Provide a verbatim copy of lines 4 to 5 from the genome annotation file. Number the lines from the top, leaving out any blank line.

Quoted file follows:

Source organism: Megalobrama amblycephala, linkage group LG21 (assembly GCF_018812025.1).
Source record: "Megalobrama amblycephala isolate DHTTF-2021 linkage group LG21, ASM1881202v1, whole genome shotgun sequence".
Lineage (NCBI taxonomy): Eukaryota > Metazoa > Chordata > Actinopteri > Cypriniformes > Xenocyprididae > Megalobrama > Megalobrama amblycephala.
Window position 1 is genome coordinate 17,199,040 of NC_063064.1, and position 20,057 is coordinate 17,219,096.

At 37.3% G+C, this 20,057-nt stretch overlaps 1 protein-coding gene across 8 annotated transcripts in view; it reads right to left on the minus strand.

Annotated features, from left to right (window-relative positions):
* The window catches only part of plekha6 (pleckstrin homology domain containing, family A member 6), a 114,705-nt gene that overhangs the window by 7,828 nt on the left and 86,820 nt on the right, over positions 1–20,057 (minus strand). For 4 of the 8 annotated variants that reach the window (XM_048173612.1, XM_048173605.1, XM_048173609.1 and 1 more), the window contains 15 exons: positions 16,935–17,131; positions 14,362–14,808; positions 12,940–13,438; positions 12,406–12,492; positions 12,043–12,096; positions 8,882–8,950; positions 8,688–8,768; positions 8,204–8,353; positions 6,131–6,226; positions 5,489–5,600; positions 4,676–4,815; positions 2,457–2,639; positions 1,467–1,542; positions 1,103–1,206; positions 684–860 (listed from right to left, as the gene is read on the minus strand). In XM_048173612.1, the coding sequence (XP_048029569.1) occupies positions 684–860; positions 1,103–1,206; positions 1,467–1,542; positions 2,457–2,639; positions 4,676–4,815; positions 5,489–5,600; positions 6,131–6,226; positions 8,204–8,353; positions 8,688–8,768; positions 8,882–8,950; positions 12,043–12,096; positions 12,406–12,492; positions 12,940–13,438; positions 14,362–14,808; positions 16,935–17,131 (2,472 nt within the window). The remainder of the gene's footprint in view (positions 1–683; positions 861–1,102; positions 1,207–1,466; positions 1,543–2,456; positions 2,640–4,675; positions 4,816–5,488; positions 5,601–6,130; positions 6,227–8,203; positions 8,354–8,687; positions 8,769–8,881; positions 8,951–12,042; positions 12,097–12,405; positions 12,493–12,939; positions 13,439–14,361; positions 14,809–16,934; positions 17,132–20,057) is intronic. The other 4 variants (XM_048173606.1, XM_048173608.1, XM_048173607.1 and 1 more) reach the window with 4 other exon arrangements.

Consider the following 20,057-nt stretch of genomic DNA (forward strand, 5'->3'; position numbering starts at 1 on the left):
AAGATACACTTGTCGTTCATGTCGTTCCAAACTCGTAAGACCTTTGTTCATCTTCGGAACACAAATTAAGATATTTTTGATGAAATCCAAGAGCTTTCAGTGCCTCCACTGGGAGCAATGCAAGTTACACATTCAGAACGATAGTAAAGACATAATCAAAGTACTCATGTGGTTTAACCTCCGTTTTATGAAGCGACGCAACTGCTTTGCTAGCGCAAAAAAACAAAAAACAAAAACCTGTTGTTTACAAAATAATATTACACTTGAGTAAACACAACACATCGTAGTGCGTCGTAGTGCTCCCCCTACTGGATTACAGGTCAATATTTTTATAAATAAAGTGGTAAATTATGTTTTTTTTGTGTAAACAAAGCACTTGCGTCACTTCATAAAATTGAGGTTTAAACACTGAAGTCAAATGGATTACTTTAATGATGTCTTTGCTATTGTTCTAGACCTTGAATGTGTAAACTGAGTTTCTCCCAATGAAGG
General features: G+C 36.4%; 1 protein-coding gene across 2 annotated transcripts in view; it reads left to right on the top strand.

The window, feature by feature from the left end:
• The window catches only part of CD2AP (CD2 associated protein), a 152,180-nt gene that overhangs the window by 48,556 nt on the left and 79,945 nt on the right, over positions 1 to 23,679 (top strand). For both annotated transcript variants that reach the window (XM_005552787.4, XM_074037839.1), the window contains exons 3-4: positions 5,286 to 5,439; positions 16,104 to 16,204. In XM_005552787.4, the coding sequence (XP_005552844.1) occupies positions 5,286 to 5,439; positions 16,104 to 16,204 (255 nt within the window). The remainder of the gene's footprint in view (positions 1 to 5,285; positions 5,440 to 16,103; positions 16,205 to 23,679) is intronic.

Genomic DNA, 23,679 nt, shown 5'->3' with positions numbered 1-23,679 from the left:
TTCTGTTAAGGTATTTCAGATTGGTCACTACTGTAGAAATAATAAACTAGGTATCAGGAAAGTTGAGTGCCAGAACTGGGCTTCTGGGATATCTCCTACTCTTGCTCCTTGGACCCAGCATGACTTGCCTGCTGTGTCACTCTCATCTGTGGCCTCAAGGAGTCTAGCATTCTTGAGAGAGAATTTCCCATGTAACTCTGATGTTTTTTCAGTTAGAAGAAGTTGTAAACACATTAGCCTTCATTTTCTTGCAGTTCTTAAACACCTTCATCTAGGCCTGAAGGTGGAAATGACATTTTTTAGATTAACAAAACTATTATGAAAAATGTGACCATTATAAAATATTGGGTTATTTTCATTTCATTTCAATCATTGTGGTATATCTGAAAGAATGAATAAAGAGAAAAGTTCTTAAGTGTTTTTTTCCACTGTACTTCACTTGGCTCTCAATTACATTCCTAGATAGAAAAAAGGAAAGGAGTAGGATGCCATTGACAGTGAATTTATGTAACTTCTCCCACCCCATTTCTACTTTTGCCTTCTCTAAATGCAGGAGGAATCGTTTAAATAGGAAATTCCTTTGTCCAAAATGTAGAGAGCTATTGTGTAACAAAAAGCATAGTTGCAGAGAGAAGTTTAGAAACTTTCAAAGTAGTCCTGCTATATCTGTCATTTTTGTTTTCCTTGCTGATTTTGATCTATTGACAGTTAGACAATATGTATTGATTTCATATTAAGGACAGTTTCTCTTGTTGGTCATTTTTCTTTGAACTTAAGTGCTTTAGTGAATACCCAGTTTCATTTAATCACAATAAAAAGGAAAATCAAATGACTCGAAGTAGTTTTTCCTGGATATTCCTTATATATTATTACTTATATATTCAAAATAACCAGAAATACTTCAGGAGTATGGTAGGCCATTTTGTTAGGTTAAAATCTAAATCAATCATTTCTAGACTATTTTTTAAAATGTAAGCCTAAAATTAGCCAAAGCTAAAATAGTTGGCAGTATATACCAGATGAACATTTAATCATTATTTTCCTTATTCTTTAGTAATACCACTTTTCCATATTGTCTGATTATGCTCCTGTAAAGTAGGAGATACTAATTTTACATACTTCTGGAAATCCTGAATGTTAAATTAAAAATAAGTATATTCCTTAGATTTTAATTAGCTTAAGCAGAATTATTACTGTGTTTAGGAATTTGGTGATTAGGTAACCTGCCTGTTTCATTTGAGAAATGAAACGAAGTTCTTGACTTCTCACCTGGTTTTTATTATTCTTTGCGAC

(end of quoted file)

Window position 1 is genome coordinate 17,199,040 of NC_063064.1, and position 20,057 is coordinate 17,219,096.

At 37.3% G+C, this 20,057-nt stretch overlaps 1 protein-coding gene across 8 annotated transcripts in view; it reads right to left on the minus strand.